Celebrating the Birth of Books Are Magic
"To say the book world is excited would really be underselling this"
You know when there’s some event that seemingly everyone in your social media world is going to or obsessed with? When Levar Burton hosted the NBA 5 Under 35, everyone’s Facebook was a string of Levar selfies; when Sarah Gerard’s marketing team sent out temporary tattoos for Sunshine State, it seemed like the whole little literary world was sporting crocodiles and jellyfish from necks to wrists. On Saturday, for Independent Bookstore Day, everyone I knew was at Books Are Magic, the newest bookstore in Carroll Gardens.
Sunday was no different. Saturday and Sunday were meant to be “soft opening” days for the new bookstore-brainchild of Emma Fusco-Straub and Michael Fusco-Straub, who decided to open it after the news that their neighborhood bookstore, BookCourt, was closing. I walked into Books Are Magic at one o’clock on Sunday, past a line a dozen people long. The space is airy and pleasing: there’s an exposed brick wall painted pale pink, light wooden bookshelves (salvaged from BookCourt), lightbulbs hanging from the ceiling, and tulips by the cash register. They were selling signed copies of The Twelve Lives of Samuel Hawley and The Underground Railroad. Phil Klay was in the children’s section with his family; New York Times Magazine editor Jazmine Hughes was walking out as I walked in.
When I spotted Emma, her hands were full, and I went to look through the shelf of Staff Picks (Magic for Beginners by Kelly Link and All My Puny Sorrows by Miriam Toews, to name a couple). On her way back to me, she was stopped by four different people and given a chocolate cake. To say the book world is excited would really be underselling this.
I asked her how yesterday had gone, even though I’d seen about 16 different videos of it on Instagram. She told me it had been even crazier than today, elbow-to-elbow with crowds every minute of the day. “There was a lot of spontaneous applause,” she said. “People brought us cookies and champagne and flowers.” I mentioned it sounds like the neighborhood welcoming the birth of a new child, and she agreed that’s what it feels like: Emma has said before that indie bookstores are like living, breathing things with their own personalities, and the welcoming, adorable heart of Books Are Magic seems to be what people are responding to.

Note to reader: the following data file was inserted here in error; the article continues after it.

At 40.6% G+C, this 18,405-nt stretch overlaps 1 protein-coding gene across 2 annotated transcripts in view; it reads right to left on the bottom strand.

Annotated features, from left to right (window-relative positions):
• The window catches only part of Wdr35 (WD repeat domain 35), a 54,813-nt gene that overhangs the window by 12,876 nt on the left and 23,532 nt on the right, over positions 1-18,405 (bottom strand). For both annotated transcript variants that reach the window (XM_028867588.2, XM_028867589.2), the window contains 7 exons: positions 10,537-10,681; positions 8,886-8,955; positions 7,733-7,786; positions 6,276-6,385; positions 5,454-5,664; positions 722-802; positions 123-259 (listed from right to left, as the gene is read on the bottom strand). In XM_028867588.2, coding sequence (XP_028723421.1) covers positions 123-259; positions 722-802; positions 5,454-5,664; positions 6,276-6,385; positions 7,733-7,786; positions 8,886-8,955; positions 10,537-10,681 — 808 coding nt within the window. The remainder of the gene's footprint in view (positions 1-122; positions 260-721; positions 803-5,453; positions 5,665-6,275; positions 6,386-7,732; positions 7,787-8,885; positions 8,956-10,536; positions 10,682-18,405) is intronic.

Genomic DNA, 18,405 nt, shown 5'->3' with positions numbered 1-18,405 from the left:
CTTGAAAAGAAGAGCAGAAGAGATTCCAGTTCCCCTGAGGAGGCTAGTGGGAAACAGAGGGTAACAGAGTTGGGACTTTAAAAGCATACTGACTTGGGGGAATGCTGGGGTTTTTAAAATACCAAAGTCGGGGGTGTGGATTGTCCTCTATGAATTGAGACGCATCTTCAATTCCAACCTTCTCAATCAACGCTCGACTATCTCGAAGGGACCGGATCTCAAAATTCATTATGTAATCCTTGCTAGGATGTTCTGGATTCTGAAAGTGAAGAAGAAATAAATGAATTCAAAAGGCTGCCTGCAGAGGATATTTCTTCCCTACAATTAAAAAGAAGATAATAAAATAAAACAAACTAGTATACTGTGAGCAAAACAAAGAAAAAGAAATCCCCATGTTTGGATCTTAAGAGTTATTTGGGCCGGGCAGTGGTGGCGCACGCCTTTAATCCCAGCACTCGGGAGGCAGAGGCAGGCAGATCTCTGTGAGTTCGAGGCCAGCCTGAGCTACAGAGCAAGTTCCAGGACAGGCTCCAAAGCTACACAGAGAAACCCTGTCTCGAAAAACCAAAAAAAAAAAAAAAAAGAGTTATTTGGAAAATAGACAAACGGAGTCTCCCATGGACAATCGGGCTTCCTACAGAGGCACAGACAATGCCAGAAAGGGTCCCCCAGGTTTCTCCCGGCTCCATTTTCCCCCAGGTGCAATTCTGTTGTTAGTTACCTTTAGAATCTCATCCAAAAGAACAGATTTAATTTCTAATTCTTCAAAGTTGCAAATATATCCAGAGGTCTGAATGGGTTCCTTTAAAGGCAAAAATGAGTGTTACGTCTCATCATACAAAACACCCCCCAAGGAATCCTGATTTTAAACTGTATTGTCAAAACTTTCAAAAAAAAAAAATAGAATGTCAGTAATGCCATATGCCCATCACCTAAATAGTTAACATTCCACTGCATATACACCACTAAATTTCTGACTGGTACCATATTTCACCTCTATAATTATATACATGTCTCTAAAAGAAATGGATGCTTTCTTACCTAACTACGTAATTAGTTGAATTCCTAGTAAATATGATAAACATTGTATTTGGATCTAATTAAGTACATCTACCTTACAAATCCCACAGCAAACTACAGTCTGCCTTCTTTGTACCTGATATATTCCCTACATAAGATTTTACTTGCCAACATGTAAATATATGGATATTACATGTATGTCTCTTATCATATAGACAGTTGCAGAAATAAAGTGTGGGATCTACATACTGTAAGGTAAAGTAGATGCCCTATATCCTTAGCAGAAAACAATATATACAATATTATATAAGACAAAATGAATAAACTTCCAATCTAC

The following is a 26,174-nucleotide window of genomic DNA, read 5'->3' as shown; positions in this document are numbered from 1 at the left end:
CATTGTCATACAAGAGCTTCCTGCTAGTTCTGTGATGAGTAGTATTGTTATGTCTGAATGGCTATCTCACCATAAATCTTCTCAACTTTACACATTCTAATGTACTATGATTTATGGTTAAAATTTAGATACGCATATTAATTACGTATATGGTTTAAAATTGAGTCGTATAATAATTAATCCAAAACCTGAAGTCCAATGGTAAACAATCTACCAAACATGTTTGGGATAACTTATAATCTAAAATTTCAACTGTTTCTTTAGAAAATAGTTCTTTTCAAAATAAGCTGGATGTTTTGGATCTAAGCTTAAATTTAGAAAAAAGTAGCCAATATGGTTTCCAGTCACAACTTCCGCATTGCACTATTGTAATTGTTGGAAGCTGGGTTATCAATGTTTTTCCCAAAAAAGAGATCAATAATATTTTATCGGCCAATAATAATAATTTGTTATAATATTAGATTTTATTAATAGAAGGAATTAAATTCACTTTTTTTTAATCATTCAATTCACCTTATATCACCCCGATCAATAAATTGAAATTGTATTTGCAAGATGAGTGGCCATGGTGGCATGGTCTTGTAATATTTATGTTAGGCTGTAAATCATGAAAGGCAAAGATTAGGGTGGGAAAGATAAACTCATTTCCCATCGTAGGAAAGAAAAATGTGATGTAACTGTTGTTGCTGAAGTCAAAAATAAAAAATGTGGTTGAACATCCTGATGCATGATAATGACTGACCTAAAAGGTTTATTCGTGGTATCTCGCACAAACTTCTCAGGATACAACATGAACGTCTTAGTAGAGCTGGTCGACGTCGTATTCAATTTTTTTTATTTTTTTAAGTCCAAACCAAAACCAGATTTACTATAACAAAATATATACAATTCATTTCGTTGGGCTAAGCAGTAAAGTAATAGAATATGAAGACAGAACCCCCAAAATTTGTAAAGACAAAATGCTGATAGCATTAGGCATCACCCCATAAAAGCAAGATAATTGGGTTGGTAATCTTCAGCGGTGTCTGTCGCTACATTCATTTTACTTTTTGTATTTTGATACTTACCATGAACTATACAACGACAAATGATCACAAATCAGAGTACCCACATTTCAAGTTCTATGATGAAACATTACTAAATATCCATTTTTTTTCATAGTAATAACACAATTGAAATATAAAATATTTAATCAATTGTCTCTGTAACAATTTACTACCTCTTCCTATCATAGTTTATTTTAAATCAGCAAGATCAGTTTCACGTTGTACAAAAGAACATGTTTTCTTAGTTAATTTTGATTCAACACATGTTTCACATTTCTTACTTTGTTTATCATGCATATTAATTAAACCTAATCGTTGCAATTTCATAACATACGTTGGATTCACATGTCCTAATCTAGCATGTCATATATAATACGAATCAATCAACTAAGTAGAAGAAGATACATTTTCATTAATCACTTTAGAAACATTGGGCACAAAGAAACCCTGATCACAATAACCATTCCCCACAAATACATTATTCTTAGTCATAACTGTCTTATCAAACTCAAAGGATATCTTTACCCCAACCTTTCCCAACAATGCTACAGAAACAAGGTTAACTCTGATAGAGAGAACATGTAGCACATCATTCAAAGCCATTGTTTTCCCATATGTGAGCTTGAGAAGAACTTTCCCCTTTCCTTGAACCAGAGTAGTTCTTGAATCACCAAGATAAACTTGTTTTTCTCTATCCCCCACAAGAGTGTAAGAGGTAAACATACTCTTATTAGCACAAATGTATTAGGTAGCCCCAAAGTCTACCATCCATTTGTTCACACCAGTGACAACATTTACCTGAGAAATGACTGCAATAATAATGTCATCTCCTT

Though it seems there was a lot to choose from, I asked Emma what her favorite part of the soft opening had been so far.“It’s been really nice to see familiar faces from the neighborhood, from people who I recognize as BookCourt customers, friends of mine, friends of my children’s—everyone’s out!” It was hard to protest that; on busy Smith Street, where there are countless restaurants, stores, and yoga studios, the general flow of people was to Books Are Magic. “I live a seven-minute walk from here,” Emma said. “It took me twenty minutes to walk here this morning because people kept stopping me—mostly strangers!—just to say, Yay, we’re so glad it’s open!—all these people stopping me to talk about books.”